If asked to describe a typical contemporary Japanese man the majority of Westerners will probably talk about a salaryman. And, indeed, he is an iconic image of modern Japan. A “corporate warrior” dressed in a dark business suit. He works long hours. He is loyal to his company. The salaryman is an embodiment of the Japanese hegemonic masculinity, i.e. the dominant ideal of manhood in Japan. He and his culture are a subject of numerous studies.
Salaryman masculinity is associated with patriarchy and traditional values. As any hegemonic masculinity, it represents the values of the ruling class. Many political decisions instil them. For example, the Japanese tax code benefits families with a sole breadwinner. The corporate policies, especially related to women, also cater to this lifestyle.
Yet even during the economic boom salarymen were the minority. The majority of Japanese men did not have office jobs and lifetime contracts. Today, only the luckiest of graduates get into this kind of employment. Young people work on temporary contracts. Many have only part-time jobs. This situation challenges the salaryman masculinity. Now it is more unattainable as it ever has been.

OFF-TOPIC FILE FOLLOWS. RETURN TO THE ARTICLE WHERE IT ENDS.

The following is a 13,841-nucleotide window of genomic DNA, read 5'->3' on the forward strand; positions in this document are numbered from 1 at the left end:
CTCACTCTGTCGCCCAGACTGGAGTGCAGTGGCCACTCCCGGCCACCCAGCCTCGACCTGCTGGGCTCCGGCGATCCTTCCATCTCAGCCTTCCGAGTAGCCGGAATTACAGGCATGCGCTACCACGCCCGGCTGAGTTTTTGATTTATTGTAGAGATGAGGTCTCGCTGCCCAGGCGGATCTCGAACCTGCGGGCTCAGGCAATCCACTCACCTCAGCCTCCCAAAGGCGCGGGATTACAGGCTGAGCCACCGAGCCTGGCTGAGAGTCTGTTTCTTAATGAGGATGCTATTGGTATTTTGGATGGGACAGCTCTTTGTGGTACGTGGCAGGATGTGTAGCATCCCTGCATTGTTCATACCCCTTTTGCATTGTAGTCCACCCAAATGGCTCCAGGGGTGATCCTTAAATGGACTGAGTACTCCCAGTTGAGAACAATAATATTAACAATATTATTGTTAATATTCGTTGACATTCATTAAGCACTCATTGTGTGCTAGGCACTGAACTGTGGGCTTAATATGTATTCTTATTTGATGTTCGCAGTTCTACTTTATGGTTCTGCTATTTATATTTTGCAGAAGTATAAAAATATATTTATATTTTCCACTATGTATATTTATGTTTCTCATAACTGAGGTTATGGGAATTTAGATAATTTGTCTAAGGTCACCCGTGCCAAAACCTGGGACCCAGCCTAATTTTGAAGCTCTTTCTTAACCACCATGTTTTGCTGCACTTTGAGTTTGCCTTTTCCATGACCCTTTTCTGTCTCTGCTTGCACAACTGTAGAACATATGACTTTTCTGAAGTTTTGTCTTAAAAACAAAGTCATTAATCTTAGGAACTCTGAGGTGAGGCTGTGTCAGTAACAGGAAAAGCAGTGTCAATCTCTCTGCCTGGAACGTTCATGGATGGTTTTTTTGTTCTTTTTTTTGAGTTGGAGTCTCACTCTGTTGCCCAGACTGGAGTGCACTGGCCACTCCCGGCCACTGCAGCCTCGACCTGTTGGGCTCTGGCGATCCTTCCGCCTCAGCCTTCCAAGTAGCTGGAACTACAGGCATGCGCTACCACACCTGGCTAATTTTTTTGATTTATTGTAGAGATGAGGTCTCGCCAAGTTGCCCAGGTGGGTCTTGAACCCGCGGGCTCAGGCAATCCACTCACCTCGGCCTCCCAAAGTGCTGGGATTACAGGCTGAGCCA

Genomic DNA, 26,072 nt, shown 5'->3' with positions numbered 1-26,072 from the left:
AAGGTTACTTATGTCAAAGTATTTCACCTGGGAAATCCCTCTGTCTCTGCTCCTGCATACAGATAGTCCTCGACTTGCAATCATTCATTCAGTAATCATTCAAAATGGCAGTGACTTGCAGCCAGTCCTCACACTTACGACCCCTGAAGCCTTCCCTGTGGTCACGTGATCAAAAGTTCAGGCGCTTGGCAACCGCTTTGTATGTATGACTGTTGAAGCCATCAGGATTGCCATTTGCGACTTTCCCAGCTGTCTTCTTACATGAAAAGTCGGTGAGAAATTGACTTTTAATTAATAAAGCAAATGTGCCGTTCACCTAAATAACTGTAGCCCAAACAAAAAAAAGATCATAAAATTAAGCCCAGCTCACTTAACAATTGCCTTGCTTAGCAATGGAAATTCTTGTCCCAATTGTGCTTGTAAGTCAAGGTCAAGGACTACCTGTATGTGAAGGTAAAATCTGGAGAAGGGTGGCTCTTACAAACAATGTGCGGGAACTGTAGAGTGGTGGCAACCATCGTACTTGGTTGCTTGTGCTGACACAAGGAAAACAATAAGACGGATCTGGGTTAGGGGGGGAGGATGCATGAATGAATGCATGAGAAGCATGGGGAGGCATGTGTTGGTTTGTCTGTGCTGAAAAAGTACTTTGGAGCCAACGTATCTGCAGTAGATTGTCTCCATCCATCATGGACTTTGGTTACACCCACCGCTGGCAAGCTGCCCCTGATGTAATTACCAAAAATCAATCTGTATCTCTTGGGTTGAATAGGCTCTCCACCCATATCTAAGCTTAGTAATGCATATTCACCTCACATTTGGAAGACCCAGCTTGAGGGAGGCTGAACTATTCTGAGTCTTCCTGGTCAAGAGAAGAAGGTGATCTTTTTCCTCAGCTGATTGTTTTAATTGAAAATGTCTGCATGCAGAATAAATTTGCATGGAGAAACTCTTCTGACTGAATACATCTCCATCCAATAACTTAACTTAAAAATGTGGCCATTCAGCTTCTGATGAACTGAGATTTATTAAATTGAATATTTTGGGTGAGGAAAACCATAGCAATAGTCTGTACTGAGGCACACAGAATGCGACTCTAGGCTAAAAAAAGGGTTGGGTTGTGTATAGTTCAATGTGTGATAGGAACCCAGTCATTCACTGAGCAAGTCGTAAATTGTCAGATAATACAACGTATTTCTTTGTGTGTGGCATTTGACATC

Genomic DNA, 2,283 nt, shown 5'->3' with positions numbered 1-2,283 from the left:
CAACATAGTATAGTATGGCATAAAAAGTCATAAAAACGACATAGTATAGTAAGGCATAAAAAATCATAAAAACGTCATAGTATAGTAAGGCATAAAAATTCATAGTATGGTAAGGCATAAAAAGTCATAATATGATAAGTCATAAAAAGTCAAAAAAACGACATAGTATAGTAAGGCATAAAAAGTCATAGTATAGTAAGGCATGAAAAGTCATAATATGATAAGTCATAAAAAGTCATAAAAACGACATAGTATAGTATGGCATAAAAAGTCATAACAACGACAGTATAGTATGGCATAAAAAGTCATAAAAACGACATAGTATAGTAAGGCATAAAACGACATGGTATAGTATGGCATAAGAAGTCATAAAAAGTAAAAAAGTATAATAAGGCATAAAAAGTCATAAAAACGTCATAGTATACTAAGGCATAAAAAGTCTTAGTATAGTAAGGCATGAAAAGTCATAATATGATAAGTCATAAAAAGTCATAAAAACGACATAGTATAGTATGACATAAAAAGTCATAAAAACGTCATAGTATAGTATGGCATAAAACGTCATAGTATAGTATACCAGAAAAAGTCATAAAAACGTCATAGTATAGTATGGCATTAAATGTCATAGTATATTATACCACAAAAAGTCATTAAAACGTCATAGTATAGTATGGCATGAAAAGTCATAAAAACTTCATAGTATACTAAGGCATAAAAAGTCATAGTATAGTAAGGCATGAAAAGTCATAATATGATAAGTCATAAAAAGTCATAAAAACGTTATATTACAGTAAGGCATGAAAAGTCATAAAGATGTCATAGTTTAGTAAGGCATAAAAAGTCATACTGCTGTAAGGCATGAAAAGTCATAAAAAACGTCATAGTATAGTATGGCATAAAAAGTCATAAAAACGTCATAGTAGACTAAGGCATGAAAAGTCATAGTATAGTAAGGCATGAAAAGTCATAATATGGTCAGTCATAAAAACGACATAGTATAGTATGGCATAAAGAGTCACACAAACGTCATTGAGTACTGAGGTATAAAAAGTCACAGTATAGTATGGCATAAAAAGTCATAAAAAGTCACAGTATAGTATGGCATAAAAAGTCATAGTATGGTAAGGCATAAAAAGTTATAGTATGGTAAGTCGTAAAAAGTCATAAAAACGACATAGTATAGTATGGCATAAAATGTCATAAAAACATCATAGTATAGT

Hegemonic masculinity is always an unachievable ideal for the absolute majority of men. But only a few men set on a quest of embodying it. Most men develop their own masculinities deviating from the dominant values and ideals. Personality, culture, values, personal experiences, social environment, and other factors affect this process.
Japan is no exception. A small number of men gets close to the ideal. The rest negotiate their own ways of being men. Some of these new masculinities became as recognisable as the salaryman ideal. (“Herbivore men” is just one example.) They are often seen as inferior to the dominant version. Yet it would be a mistake to discard them. One of them might become hegemonic in the future.
Economic recession, ageing of the population, and cultural globalisation erode the traditional Japanese lifestyle. Women enter the labour force in greater numbers. Feminists voices become louder. Men are encouraged to get involved in childrearing and house chores. Gender roles and expectation start to change accordingly. The masculinities have to change to fit this new world better. And Japanese are on it.
This project explores various masculinities adopted by men in Tokyo. It shows men of different ages and occupations in their natural environment. The majority of photographs are candid portraits. This photo essay is not an exhaustive list of all existing masculinities. It is just a brief glimpse at the Japanese society and its men.